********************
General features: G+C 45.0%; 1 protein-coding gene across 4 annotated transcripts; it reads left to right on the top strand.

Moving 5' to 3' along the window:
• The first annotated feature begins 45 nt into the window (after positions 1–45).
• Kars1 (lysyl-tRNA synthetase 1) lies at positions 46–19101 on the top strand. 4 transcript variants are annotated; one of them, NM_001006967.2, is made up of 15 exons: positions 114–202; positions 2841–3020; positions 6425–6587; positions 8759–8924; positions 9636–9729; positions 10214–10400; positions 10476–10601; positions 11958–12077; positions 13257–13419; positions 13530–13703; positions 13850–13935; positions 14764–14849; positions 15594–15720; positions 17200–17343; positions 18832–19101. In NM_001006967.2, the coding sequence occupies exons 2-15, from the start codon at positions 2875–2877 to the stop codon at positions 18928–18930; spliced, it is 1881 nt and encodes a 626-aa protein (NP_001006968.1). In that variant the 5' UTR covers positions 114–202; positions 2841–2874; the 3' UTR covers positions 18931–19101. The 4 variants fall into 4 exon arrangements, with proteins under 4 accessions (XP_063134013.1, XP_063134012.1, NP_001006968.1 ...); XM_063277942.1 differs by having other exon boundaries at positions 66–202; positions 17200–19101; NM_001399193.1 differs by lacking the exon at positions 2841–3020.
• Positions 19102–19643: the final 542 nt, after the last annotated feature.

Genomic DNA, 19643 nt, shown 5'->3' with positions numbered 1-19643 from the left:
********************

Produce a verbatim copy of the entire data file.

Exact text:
General features: G+C 45.0%; 1 protein-coding gene across 4 annotated transcripts; it reads left to right on the top strand.

Moving 5' to 3' along the window:
• The first annotated feature begins 45 nt into the window (after positions 1–45).
• Kars1 (lysyl-tRNA synthetase 1) lies at positions 46–19101 on the top strand. 4 transcript variants are annotated; one of them, NM_001006967.2, is made up of 15 exons: positions 114–202; positions 2841–3020; positions 6425–6587; positions 8759–8924; positions 9636–9729; positions 10214–10400; positions 10476–10601; positions 11958–12077; positions 13257–13419; positions 13530–13703; positions 13850–13935; positions 14764–14849; positions 15594–15720; positions 17200–17343; positions 18832–19101. In NM_001006967.2, the coding sequence occupies exons 2-15, from the start codon at positions 2875–2877 to the stop codon at positions 18928–18930; spliced, it is 1881 nt and encodes a 626-aa protein (NP_001006968.1). In that variant the 5' UTR covers positions 114–202; positions 2841–2874; the 3' UTR covers positions 18931–19101. The 4 variants fall into 4 exon arrangements, with proteins under 4 accessions (XP_063134013.1, XP_063134012.1, NP_001006968.1 ...); XM_063277942.1 differs by having other exon boundaries at positions 66–202; positions 17200–19101; NM_001399193.1 differs by lacking the exon at positions 2841–3020.
• Positions 19102–19643: the final 542 nt, after the last annotated feature.

Genomic DNA, 19643 nt, shown 5'->3' with positions numbered 1-19643 from the left: